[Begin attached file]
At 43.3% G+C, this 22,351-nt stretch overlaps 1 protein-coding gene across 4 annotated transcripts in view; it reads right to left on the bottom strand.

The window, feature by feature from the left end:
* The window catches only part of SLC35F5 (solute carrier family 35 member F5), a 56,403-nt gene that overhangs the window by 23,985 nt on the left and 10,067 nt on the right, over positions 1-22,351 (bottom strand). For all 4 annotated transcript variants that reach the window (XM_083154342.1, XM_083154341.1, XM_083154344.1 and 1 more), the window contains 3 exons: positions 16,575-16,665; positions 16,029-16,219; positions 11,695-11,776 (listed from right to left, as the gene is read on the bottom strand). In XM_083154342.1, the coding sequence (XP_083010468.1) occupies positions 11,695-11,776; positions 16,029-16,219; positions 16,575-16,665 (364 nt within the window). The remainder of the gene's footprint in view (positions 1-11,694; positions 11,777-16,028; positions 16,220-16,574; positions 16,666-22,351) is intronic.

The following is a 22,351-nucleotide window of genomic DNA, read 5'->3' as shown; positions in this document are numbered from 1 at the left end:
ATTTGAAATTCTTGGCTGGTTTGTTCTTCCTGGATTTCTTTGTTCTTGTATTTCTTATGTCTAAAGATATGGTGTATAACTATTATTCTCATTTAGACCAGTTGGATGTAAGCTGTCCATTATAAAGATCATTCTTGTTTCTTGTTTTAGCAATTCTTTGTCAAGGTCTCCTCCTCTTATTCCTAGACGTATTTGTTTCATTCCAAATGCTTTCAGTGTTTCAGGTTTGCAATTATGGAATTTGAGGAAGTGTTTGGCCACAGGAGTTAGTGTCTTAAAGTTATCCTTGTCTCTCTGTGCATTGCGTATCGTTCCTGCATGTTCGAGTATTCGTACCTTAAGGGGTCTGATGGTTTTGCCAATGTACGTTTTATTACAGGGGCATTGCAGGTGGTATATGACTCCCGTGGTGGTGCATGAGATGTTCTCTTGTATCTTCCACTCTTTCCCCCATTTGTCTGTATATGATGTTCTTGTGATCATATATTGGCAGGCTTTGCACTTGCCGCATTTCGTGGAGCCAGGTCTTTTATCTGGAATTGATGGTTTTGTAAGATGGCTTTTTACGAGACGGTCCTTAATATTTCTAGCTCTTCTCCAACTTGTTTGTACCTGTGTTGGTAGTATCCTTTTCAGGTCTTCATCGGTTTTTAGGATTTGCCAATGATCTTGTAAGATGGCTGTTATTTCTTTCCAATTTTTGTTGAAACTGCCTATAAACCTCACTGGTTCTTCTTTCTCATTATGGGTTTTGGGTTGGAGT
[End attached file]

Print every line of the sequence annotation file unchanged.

At 43.3% G+C, this 22,351-nt stretch overlaps 1 protein-coding gene across 4 annotated transcripts in view; it reads right to left on the bottom strand.

The window, feature by feature from the left end:
* The window catches only part of SLC35F5 (solute carrier family 35 member F5), a 56,403-nt gene that overhangs the window by 23,985 nt on the left and 10,067 nt on the right, over positions 1-22,351 (bottom strand). For all 4 annotated transcript variants that reach the window (XM_083154342.1, XM_083154341.1, XM_083154344.1 and 1 more), the window contains 3 exons: positions 16,575-16,665; positions 16,029-16,219; positions 11,695-11,776 (listed from right to left, as the gene is read on the bottom strand). In XM_083154342.1, the coding sequence (XP_083010468.1) occupies positions 11,695-11,776; positions 16,029-16,219; positions 16,575-16,665 (364 nt within the window). The remainder of the gene's footprint in view (positions 1-11,694; positions 11,777-16,028; positions 16,220-16,574; positions 16,666-22,351) is intronic.

The following is a 22,351-nucleotide window of genomic DNA, read 5'->3' as shown; positions in this document are numbered from 1 at the left end:
ATTTGAAATTCTTGGCTGGTTTGTTCTTCCTGGATTTCTTTGTTCTTGTATTTCTTATGTCTAAAGATATGGTGTATAACTATTATTCTCATTTAGACCAGTTGGATGTAAGCTGTCCATTATAAAGATCATTCTTGTTTCTTGTTTTAGCAATTCTTTGTCAAGGTCTCCTCCTCTTATTCCTAGACGTATTTGTTTCATTCCAAATGCTTTCAGTGTTTCAGGTTTGCAATTATGGAATTTGAGGAAGTGTTTGGCCACAGGAGTTAGTGTCTTAAAGTTATCCTTGTCTCTCTGTGCATTGCGTATCGTTCCTGCATGTTCGAGTATTCGTACCTTAAGGGGTCTGATGGTTTTGCCAATGTACGTTTTATTACAGGGGCATTGCAGGTGGTATATGACTCCCGTGGTGGTGCATGAGATGTTCTCTTGTATCTTCCACTCTTTCCCCCATTTGTCTGTATATGATGTTCTTGTGATCATATATTGGCAGGCTTTGCACTTGCCGCATTTCGTGGAGCCAGGTCTTTTATCTGGAATTGATGGTTTTGTAAGATGGCTTTTTACGAGACGGTCCTTAATATTTCTAGCTCTTCTCCAACTTGTTTGTACCTGTGTTGGTAGTATCCTTTTCAGGTCTTCATCGGTTTTTAGGATTTGCCAATGATCTTGTAAGATGGCTGTTATTTCTTTCCAATTTTTGTTGAAACTGCCTATAAACCTCACTGGTTCTTCTTTCTCATTATGGGTTTTGGGTTGGAGT